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Competition finalists to present at the House of Commons

Story supplied by LU Press Office

Dr Tomislav Stankovski and PhD student Philip Clemson in the Physics Department Dr Tomislav Stankovski and PhD student Philip Clemson in the Physics Department

Two researchers from Lancaster University have been chosen to present their work at the House of Commons as part of an annual event showcasing the work of the UK's best early career scientists, engineers and technologists.

Dr Tomislav Stankovski and PhD student Philip Clemson are both from the Physics Department. They will present their research to a panel of judges on March 18 during National Science and Engineering Week as part of the competition SET for Britain.

The competition is open to early-stage and early-career research scientists, engineers and technologists. Prizes will be awarded for the scientific posters presented in each of three disciplines (Biological and Biomedical Science, Physical Sciences and Engineering) which best communicate high level science to a lay audience.

Each section has a separate two-hour poster exhibition and judging session during the day, ending with a reception and prize-giving at the House of Commons terrace marquee.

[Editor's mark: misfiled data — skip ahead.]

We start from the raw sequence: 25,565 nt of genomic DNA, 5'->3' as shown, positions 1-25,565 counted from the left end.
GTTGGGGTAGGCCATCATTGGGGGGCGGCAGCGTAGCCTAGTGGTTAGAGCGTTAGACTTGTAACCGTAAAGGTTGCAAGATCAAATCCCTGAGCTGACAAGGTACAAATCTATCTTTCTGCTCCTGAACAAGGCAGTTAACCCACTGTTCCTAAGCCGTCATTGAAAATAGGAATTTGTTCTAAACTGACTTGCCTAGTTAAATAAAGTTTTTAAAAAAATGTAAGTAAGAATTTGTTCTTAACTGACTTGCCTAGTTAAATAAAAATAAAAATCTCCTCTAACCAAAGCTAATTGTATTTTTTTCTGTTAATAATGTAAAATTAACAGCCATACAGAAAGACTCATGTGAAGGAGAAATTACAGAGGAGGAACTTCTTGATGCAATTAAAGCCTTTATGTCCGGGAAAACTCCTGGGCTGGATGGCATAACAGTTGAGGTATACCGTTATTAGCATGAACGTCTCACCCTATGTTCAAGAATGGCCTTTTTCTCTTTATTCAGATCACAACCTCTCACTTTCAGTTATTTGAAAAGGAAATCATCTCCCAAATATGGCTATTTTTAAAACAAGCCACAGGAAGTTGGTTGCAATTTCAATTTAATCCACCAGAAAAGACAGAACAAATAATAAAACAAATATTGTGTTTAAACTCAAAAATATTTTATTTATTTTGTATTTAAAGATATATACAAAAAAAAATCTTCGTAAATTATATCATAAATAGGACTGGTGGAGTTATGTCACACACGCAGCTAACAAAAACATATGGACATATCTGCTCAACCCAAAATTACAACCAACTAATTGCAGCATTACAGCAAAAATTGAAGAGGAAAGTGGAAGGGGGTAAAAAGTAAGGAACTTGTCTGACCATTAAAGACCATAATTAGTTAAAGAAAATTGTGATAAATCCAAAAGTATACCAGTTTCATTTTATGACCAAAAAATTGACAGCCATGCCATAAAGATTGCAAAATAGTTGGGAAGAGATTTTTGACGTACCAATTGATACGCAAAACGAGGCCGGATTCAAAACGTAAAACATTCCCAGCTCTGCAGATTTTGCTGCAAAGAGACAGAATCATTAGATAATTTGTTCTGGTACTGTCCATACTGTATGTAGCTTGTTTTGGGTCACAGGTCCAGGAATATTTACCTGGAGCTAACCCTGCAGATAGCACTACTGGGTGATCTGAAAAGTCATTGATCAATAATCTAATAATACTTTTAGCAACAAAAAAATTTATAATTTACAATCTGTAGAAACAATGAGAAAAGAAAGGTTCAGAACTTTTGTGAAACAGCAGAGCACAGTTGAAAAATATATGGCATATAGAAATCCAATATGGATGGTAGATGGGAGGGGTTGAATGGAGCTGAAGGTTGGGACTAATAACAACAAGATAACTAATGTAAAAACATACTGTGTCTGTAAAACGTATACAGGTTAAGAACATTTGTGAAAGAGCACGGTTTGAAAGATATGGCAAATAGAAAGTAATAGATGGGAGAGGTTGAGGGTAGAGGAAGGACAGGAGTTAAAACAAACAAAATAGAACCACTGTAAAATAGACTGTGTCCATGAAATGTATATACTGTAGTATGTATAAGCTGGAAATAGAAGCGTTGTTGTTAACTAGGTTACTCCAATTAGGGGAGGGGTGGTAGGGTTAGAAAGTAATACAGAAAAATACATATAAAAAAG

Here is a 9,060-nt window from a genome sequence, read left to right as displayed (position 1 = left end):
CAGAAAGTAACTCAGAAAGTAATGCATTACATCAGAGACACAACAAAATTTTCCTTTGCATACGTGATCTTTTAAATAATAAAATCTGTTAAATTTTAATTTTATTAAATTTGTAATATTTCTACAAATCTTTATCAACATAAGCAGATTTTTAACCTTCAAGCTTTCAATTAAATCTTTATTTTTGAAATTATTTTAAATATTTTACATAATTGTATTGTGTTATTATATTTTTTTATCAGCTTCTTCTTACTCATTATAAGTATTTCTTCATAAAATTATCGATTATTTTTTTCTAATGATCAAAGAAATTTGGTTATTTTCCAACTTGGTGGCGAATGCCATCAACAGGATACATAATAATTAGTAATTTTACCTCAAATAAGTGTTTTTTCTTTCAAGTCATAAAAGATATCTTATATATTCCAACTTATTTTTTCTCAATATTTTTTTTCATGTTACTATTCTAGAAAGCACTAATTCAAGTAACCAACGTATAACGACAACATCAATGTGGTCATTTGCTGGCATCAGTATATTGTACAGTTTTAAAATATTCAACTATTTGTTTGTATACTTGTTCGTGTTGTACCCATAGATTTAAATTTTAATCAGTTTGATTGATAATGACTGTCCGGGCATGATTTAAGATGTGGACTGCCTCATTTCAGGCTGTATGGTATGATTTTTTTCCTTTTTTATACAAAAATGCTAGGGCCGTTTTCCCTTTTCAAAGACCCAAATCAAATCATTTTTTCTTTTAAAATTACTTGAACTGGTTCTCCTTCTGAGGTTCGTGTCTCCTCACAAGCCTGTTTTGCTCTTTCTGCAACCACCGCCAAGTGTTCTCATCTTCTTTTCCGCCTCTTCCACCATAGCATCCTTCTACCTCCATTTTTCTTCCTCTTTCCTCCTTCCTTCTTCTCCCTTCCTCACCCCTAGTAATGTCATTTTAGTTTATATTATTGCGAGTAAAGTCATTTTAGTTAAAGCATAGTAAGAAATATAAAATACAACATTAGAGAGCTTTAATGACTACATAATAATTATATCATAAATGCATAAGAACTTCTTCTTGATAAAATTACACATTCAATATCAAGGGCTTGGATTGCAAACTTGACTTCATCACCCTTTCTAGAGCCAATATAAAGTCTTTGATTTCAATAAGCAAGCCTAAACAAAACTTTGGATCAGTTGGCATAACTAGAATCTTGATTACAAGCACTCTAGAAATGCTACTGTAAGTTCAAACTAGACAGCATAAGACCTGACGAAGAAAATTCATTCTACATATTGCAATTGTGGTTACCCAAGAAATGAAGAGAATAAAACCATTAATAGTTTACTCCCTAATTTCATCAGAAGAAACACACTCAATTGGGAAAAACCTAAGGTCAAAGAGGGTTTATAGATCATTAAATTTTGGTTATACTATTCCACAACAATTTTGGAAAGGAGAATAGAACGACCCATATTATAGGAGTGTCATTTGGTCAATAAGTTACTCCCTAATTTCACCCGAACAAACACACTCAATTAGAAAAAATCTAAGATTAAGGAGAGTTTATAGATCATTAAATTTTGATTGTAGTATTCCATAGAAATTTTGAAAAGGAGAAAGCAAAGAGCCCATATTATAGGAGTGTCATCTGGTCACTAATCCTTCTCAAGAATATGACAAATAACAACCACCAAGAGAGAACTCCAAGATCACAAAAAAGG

Phil Clemson studied for a PhD in Physics after gaining a first class Physics with Astrophysics and Cosmology degree from Lancaster University. He is now researching how living systems like the heart and lungs change over time in order to better understand how they interact. He is hoping to do postdoctoral research looking at EEG scans of the brain.

He said: "Lancaster is the only place in the UK where I could study at the intersection of medicine, biology and non-linear physics. This SET for Britain nomination is excellent and will be a big help in my career. I am pleased by the chance to show my project in the Commons. It's a great opportunity."

The other finalist is Dr Stankovski, who recently finished a PhD in Physics at Lancaster University. His research relates to the inference of time-evolving coupled systems, as applied to life sciences.

He said: "It's exciting to go to the Commons and I am looking forward to it. It's very rewarding to see that the hard work doing a PhD is appreciated."

Wed 13 February 2013